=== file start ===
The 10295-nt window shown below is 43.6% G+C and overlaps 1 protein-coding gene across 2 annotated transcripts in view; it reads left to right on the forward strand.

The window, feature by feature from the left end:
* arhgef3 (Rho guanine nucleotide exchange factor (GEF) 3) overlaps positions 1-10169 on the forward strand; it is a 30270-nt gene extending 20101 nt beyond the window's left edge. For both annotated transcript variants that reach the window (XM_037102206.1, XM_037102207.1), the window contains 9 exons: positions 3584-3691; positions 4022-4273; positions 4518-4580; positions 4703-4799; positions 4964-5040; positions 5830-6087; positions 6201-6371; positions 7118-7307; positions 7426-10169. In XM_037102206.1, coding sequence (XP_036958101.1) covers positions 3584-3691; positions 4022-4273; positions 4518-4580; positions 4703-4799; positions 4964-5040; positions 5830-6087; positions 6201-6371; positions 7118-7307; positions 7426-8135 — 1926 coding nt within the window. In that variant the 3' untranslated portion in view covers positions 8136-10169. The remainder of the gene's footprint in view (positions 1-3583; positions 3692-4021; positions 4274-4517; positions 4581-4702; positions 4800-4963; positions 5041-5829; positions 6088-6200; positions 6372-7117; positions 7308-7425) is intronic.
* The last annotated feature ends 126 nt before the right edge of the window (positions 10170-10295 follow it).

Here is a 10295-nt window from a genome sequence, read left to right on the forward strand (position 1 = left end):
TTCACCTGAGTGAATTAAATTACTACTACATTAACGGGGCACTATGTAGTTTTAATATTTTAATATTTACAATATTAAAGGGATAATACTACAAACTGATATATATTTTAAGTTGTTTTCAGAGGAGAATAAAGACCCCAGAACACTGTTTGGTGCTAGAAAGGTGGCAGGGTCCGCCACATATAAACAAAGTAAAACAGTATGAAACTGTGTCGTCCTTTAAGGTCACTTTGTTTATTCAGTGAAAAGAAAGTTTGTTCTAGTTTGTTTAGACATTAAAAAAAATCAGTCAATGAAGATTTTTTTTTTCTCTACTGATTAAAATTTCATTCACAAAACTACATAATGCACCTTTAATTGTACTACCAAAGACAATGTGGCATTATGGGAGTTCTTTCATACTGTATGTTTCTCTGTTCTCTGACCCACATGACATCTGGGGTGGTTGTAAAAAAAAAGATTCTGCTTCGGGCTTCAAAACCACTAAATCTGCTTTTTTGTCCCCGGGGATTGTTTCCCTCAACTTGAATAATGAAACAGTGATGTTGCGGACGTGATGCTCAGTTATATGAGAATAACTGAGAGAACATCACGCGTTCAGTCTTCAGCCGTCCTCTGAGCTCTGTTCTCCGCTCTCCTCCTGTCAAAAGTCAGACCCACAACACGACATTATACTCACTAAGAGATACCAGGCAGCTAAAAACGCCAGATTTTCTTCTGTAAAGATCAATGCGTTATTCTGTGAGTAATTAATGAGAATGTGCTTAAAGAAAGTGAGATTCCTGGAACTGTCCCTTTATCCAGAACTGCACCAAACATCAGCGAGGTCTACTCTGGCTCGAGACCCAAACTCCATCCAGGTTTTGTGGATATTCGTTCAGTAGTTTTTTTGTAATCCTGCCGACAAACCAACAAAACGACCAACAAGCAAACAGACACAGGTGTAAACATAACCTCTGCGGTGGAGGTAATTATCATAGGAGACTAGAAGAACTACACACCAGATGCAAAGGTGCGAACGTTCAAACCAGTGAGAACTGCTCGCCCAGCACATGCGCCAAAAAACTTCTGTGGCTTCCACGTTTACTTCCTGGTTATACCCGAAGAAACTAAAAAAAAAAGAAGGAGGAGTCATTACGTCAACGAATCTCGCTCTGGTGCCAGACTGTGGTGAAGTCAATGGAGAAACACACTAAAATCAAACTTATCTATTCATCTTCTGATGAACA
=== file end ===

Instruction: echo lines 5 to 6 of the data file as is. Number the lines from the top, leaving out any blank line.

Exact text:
Here is a 10295-nt window from a genome sequence, read left to right on the forward strand (position 1 = left end):
TTCACCTGAGTGAATTAAATTACTACTACATTAACGGGGCACTATGTAGTTTTAATATTTTAATATTTACAATATTAAAGGGATAATACTACAAACTGATATATATTTTAAGTTGTTTTCAGAGGAGAATAAAGACCCCAGAACACTGTTTGGTGCTAGAAAGGTGGCAGGGTCCGCCACATATAAACAAAGTAAAACAGTATGAAACTGTGTCGTCCTTTAAGGTCACTTTGTTTATTCAGTGAAAAGAAAGTTTGTTCTAGTTTGTTTAGACATTAAAAAAAATCAGTCAATGAAGATTTTTTTTTTCTCTACTGATTAAAATTTCATTCACAAAACTACATAATGCACCTTTAATTGTACTACCAAAGACAATGTGGCATTATGGGAGTTCTTTCATACTGTATGTTTCTCTGTTCTCTGACCCACATGACATCTGGGGTGGTTGTAAAAAAAAAGATTCTGCTTCGGGCTTCAAAACCACTAAATCTGCTTTTTTGTCCCCGGGGATTGTTTCCCTCAACTTGAATAATGAAACAGTGATGTTGCGGACGTGATGCTCAGTTATATGAGAATAACTGAGAGAACATCACGCGTTCAGTCTTCAGCCGTCCTCTGAGCTCTGTTCTCCGCTCTCCTCCTGTCAAAAGTCAGACCCACAACACGACATTATACTCACTAAGAGATACCAGGCAGCTAAAAACGCCAGATTTTCTTCTGTAAAGATCAATGCGTTATTCTGTGAGTAATTAATGAGAATGTGCTTAAAGAAAGTGAGATTCCTGGAACTGTCCCTTTATCCAGAACTGCACCAAACATCAGCGAGGTCTACTCTGGCTCGAGACCCAAACTCCATCCAGGTTTTGTGGATATTCGTTCAGTAGTTTTTTTGTAATCCTGCCGACAAACCAACAAAACGACCAACAAGCAAACAGACACAGGTGTAAACATAACCTCTGCGGTGGAGGTAATTATCATAGGAGACTAGAAGAACTACACACCAGATGCAAAGGTGCGAACGTTCAAACCAGTGAGAACTGCTCGCCCAGCACATGCGCCAAAAAACTTCTGTGGCTTCCACGTTTACTTCCTGGTTATACCCGAAGAAACTAAAAAAAAAAGAAGGAGGAGTCATTACGTCAACGAATCTCGCTCTGGTGCCAGACTGTGGTGAAGTCAATGGAGAAACACACTAAAATCAAACTTATCTATTCATCTTCTGATGAACA